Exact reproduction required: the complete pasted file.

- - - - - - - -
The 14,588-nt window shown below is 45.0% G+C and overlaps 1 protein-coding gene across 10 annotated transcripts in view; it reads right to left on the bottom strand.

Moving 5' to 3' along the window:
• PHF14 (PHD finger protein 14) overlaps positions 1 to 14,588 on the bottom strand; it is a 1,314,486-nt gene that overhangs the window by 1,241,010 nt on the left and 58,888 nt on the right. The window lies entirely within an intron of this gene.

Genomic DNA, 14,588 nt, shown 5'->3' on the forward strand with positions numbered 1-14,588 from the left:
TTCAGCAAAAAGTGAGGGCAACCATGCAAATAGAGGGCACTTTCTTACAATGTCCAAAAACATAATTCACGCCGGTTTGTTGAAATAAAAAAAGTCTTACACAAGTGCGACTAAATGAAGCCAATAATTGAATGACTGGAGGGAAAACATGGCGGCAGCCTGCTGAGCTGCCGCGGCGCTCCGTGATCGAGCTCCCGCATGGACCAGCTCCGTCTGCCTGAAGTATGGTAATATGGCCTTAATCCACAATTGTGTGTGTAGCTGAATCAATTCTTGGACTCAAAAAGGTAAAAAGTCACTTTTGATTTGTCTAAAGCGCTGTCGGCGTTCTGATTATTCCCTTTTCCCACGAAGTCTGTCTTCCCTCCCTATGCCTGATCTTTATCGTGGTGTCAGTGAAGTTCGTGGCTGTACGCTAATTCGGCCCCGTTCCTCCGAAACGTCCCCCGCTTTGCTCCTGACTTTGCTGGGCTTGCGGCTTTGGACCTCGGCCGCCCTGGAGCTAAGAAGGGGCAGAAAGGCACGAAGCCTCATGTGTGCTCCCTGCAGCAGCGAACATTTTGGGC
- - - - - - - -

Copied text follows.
The 14,588-nt window shown below is 45.0% G+C and overlaps 1 protein-coding gene across 10 annotated transcripts in view; it reads right to left on the bottom strand.

Moving 5' to 3' along the window:
• PHF14 (PHD finger protein 14) overlaps positions 1 to 14,588 on the bottom strand; it is a 1,314,486-nt gene that overhangs the window by 1,241,010 nt on the left and 58,888 nt on the right. The window lies entirely within an intron of this gene.

Genomic DNA, 14,588 nt, shown 5'->3' on the forward strand with positions numbered 1-14,588 from the left:
TTCAGCAAAAAGTGAGGGCAACCATGCAAATAGAGGGCACTTTCTTACAATGTCCAAAAACATAATTCACGCCGGTTTGTTGAAATAAAAAAAGTCTTACACAAGTGCGACTAAATGAAGCCAATAATTGAATGACTGGAGGGAAAACATGGCGGCAGCCTGCTGAGCTGCCGCGGCGCTCCGTGATCGAGCTCCCGCATGGACCAGCTCCGTCTGCCTGAAGTATGGTAATATGGCCTTAATCCACAATTGTGTGTGTAGCTGAATCAATTCTTGGACTCAAAAAGGTAAAAAGTCACTTTTGATTTGTCTAAAGCGCTGTCGGCGTTCTGATTATTCCCTTTTCCCACGAAGTCTGTCTTCCCTCCCTATGCCTGATCTTTATCGTGGTGTCAGTGAAGTTCGTGGCTGTACGCTAATTCGGCCCCGTTCCTCCGAAACGTCCCCCGCTTTGCTCCTGACTTTGCTGGGCTTGCGGCTTTGGACCTCGGCCGCCCTGGAGCTAAGAAGGGGCAGAAAGGCACGAAGCCTCATGTGTGCTCCCTGCAGCAGCGAACATTTTGGGC